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We find all sorts of neat new
features and some nicely implemented standards at the front. A cursory look at the front
bezel reveals a pair of stealthed 5.25" drive bay covers, a spare 5.25"
bay and another 5.25" bay with a removable insert designed to hold a
floppy drive, or any other 3.5" front panel device. These optical
drive bays are recessed about 5mm below the aluminum face of the bezel itself,
and are finished in the same bright white color as the rest of the case. Color-matching
a pair of optical drives won't be an issue, but finding a white floppy drive
Beneath the optical drives on the right side of the bezel is a pair
of recessed buttons, the larger being the power switch, the smaller being the
reset switch. The power button is surrounded by a clear plastic ring, behind
which resides the blue Power On LED. This is a nice touch that provides the
user with the de rigueur blue LED, but serves to reduce the piercing brightness
of said blue LED. Opposite the power buttons on the left side of the bezel resides
the HDD activity light. It's also a blue LED, positioned behind a clear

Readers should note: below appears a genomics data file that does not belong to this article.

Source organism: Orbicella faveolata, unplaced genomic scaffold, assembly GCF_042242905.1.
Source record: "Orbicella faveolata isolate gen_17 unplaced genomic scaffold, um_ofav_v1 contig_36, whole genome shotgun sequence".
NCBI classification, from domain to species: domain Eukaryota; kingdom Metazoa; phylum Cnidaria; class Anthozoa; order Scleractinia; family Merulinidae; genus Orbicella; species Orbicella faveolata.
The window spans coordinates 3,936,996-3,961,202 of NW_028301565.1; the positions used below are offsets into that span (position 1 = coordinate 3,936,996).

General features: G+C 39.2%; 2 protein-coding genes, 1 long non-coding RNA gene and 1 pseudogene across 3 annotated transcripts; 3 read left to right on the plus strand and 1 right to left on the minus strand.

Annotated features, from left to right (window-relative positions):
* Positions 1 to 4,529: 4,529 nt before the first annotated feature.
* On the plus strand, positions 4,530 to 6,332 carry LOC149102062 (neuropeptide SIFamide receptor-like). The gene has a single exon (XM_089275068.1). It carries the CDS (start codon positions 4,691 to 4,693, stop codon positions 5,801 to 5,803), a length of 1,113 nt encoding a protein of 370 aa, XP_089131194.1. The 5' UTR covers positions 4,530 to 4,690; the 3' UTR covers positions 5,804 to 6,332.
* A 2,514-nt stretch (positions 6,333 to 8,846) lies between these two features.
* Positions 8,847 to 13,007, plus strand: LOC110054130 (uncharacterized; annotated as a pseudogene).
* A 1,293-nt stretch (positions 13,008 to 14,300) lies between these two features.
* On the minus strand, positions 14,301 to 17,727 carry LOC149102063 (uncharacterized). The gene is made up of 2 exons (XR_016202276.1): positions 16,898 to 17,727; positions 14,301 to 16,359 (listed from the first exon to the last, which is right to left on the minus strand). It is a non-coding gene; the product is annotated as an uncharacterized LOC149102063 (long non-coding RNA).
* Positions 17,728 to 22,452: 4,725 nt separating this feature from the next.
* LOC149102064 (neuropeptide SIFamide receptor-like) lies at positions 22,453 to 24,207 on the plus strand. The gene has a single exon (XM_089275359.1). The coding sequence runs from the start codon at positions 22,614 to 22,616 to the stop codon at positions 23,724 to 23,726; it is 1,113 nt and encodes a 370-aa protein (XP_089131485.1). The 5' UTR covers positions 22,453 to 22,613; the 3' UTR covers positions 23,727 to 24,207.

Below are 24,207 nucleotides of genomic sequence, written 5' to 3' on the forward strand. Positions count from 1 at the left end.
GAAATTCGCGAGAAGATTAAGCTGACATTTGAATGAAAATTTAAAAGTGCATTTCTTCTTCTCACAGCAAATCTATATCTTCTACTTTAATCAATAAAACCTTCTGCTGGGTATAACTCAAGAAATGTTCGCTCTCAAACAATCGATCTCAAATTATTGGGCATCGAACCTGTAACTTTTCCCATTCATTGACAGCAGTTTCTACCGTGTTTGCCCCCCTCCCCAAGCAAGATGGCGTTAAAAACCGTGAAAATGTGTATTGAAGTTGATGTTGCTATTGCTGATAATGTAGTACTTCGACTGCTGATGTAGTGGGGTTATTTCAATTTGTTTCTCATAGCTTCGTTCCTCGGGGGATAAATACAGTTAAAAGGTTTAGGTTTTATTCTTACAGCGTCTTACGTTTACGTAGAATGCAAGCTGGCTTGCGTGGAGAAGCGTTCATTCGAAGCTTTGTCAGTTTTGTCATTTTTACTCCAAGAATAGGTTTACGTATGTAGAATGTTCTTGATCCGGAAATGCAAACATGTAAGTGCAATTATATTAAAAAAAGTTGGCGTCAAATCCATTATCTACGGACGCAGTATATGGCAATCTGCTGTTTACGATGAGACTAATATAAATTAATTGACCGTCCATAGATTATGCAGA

plastic insert that reduces the
brightness. Below the power and reset switches is a vertically positioned mounting
plate that holds the Audio In & Out ports, a pair of USB 2.0 ports and a
The front of the bezel is void of any ventilation
slots or grills. All the front air intake is provided by a series of 10mm x
3mm slots that run around the periphery of both sides and the bottom of the
bezel. These serve to provide great airflow and they keep any potential
noise from emanating directly out of the front of the case. This design
works great on the good 'ol Evercase 4252 as well as the new Antec P180 and it's
nice to see it in the P150.
The door-phobes are probably reveling in their triumph, but not
so fast! There might not appear to be a door on the P150, but in fact, the entire
front bezel itself is a door. It opens from left to right, via a set of metal
hinges hidden beneath the right side of the bezel. To open the "door",
the left side panel needs to be removed and a set of three locking tabs unsnapped
which will then let the bezel/door swing open.
For those who complain that
the hinges of standard Antec case doors are "too flimsy",
this is Antec's answer: The hinges on the P150 bezel are constructed entirely
from steel, and appear very sturdy. The design of the hinges also lets
you remove the bezel very easily. All you need to do is open the bezel about
45° and lift it directly up out of the hinges. There are no wires or cables
attached to the bezel itself so it comes right off with no fiddling. Another
nice touch from Antec. The bezel is also constructed quite a bit more substantially
than the typical bezel or door. While it is still made of plastic, the plastic
is thicker than normal, and the 1" lip around the periphery makes it very resistant to flexing.
Bezel open. Note air filter, I/O ports, metal hinges.
Behind the bezel you'll notice the fan intake filter,
and you might wonder why it's not 120mm square to cover the front fan.